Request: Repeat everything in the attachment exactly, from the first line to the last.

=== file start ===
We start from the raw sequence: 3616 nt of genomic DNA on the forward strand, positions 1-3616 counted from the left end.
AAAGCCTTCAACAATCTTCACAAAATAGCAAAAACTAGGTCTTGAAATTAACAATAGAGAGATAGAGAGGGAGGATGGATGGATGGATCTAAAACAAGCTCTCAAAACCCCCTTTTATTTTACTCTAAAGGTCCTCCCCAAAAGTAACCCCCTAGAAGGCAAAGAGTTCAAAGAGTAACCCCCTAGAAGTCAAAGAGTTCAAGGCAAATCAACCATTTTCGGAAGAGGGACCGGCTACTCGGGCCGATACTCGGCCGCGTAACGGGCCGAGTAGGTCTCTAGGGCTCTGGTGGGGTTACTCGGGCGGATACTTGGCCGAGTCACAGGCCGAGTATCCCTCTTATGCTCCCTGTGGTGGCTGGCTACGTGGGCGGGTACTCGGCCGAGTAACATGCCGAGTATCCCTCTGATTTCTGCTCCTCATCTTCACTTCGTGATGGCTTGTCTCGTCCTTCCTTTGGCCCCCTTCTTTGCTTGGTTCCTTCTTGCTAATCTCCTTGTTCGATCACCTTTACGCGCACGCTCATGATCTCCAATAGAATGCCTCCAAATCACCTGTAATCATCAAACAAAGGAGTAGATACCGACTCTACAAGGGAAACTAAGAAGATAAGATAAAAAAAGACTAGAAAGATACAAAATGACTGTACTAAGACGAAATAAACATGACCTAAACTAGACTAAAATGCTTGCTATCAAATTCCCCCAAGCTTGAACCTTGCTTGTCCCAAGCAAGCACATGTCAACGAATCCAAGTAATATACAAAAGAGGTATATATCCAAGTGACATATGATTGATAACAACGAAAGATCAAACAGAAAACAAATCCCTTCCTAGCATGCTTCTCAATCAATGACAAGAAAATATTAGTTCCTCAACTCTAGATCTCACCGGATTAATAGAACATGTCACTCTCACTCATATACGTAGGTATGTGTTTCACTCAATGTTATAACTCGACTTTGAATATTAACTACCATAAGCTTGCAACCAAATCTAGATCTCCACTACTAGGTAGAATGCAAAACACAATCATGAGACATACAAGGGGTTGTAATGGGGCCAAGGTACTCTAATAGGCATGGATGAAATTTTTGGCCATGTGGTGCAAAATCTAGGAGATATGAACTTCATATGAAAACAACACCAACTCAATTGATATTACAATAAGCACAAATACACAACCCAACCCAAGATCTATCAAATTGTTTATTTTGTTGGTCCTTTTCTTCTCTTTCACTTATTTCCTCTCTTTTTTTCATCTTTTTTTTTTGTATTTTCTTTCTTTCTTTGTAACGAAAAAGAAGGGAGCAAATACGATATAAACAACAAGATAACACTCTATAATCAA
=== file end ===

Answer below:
We start from the raw sequence: 3616 nt of genomic DNA on the forward strand, positions 1-3616 counted from the left end.
AAAGCCTTCAACAATCTTCACAAAATAGCAAAAACTAGGTCTTGAAATTAACAATAGAGAGATAGAGAGGGAGGATGGATGGATGGATCTAAAACAAGCTCTCAAAACCCCCTTTTATTTTACTCTAAAGGTCCTCCCCAAAAGTAACCCCCTAGAAGGCAAAGAGTTCAAAGAGTAACCCCCTAGAAGTCAAAGAGTTCAAGGCAAATCAACCATTTTCGGAAGAGGGACCGGCTACTCGGGCCGATACTCGGCCGCGTAACGGGCCGAGTAGGTCTCTAGGGCTCTGGTGGGGTTACTCGGGCGGATACTTGGCCGAGTCACAGGCCGAGTATCCCTCTTATGCTCCCTGTGGTGGCTGGCTACGTGGGCGGGTACTCGGCCGAGTAACATGCCGAGTATCCCTCTGATTTCTGCTCCTCATCTTCACTTCGTGATGGCTTGTCTCGTCCTTCCTTTGGCCCCCTTCTTTGCTTGGTTCCTTCTTGCTAATCTCCTTGTTCGATCACCTTTACGCGCACGCTCATGATCTCCAATAGAATGCCTCCAAATCACCTGTAATCATCAAACAAAGGAGTAGATACCGACTCTACAAGGGAAACTAAGAAGATAAGATAAAAAAAGACTAGAAAGATACAAAATGACTGTACTAAGACGAAATAAACATGACCTAAACTAGACTAAAATGCTTGCTATCAAATTCCCCCAAGCTTGAACCTTGCTTGTCCCAAGCAAGCACATGTCAACGAATCCAAGTAATATACAAAAGAGGTATATATCCAAGTGACATATGATTGATAACAACGAAAGATCAAACAGAAAACAAATCCCTTCCTAGCATGCTTCTCAATCAATGACAAGAAAATATTAGTTCCTCAACTCTAGATCTCACCGGATTAATAGAACATGTCACTCTCACTCATATACGTAGGTATGTGTTTCACTCAATGTTATAACTCGACTTTGAATATTAACTACCATAAGCTTGCAACCAAATCTAGATCTCCACTACTAGGTAGAATGCAAAACACAATCATGAGACATACAAGGGGTTGTAATGGGGCCAAGGTACTCTAATAGGCATGGATGAAATTTTTGGCCATGTGGTGCAAAATCTAGGAGATATGAACTTCATATGAAAACAACACCAACTCAATTGATATTACAATAAGCACAAATACACAACCCAACCCAAGATCTATCAAATTGTTTATTTTGTTGGTCCTTTTCTTCTCTTTCACTTATTTCCTCTCTTTTTTTCATCTTTTTTTTTTGTATTTTCTTTCTTTCTTTGTAACGAAAAAGAAGGGAGCAAATACGATATAAACAACAAGATAACACTCTATAATCAA